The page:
An American university study has found that gossip is good for you. AN Wilson remembers the journalist Nigel Dempster: Proust without the literary genius - but with a genius for gossip, an under-rated art form
Lockdown does have a strange effect on the mind.
Normally it is only in the hours just before sleep or just before waking when the Past, sometimes ghoulish, sometimes funny, returns to me, but I find in the sessions of sweet silent Lockdown that I am in a perpetual state of remembrance.
I have been trying to write fiction, and realizing as I do so that the central figure of the story which engages me at the moment – God knows if I’ll ever get anywhere with it – is obviously, though female and young, derives mysteriously from thoughts I’ve had over the years about the celebrated gossip columnist on The Daily Mail, Nigel Dempster, whom I used to see a lot of.
When I first came to know him, I disbelieved Dempster’s claims to be on intimate terms with the figurines who peopled his celebrated column. It was astonishing, when I took to going to his office to drink white wine in the middle of the morning, to discover that the likes of Princess Margaret, about whom he wrote a very good book, or Lady Di, rang him almost every day, feeding him with his scurrilous stories. They needed the drug of journalism just as much as he did. The old case of “How can we know the dancer from the dance?”, I suppose.
Footling around on the laptop, I found this little tribute I wrote, having attended the Memorial Service in, my God, I’d have said a few months ago, but it was 2007. A detail I omitted from the tribute was that his great friend Peter McKay, no churchgoer he, (and if he were to be a churchgoer it would be to the Kirk) used to pick Nigel up every morning in the last wretched morning of his life, and wheel him to the Oratory. When Dempster died, his widow Camilla , very understandably, asked for a totally private funeral. I crept unobserved into the Oratory and stood a long way off in the shadows, to see the tiny group of mourners, less than a dozen I’d guess, and to hear McKay – his Scottish tones , in my ears, more usually passing on some mind-blowingly shocking piece of gossip – reading the Epistle in front of the coffin.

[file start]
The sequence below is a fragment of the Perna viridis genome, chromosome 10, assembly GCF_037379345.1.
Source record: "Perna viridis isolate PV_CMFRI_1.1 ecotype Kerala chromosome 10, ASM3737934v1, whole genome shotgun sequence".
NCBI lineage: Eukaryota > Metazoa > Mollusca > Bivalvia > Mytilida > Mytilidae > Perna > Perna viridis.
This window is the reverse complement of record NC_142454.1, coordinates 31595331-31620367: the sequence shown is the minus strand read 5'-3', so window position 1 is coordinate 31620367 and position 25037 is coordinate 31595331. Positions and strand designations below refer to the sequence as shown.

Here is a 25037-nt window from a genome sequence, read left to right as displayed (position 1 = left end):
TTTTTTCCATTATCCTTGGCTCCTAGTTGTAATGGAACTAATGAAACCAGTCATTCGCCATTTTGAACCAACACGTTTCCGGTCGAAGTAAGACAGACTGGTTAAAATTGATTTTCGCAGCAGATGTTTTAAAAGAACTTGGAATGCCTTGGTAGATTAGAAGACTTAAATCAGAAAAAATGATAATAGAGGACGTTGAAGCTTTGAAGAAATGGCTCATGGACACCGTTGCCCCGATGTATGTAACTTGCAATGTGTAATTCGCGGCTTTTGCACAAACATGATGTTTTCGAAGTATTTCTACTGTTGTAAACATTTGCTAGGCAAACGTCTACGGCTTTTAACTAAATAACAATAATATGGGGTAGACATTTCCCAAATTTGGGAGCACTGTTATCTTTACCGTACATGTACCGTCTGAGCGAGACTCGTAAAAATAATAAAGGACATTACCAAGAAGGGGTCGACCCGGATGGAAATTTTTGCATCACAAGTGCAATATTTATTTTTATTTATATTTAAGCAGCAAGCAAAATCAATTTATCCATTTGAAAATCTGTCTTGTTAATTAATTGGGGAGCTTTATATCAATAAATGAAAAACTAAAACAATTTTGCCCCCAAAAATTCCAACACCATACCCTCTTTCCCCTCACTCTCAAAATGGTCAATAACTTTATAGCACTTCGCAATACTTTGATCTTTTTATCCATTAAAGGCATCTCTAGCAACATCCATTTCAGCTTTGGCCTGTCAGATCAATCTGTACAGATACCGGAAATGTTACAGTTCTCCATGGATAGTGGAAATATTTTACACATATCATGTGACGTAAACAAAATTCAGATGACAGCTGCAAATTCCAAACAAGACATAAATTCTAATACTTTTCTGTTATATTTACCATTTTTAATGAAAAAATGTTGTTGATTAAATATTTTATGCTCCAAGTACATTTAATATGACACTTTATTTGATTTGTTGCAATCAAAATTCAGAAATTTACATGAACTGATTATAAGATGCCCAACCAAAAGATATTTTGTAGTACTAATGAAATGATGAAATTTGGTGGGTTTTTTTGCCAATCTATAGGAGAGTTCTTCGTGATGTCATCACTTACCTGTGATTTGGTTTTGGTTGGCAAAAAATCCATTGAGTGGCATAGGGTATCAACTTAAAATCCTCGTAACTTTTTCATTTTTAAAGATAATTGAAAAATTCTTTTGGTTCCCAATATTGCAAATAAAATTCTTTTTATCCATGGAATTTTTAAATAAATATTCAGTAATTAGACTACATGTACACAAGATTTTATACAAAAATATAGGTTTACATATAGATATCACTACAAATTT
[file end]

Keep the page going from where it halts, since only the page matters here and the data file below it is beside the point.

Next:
The last two pages of Scott Fitzgerald’s The Great Gatsby are an astonishing prose-poem, not only about the mysterious Gatsby himself, but about America, and optimism, and “the orgastic future that year by year recedes before us”. I heard the passage read aloud last week by Louisa Dempster at the memorial service for her father Nigel. Memorial Services are always rather strange occasions, none more so than the gatherings for departed journalists, which are traditionally held at St Bride’s Church in Fleet Street. There is usually a blending of sacred and profane. In the service for Dempster, the superb choir sang Faure’s Pie Jesu and Cole Porter. There were excellent addresses which reversed the mean-spiritedness of some of the obituaries. Both Paul Dacre, Editor of the Daily Mail, which published Dempster’s legendary Diary, and Charlie Brooks, who trained Dempster’s horses, paid tribute to the extraordinary generosity of the man. The lavishness. Dacre dwelt on the dark side of Dempster’s nature, and his felt need for forgiveness, which was presumably what led him in the last, tortured, years of illness – progressive supernuclear palsy – to become a Roman Catholic.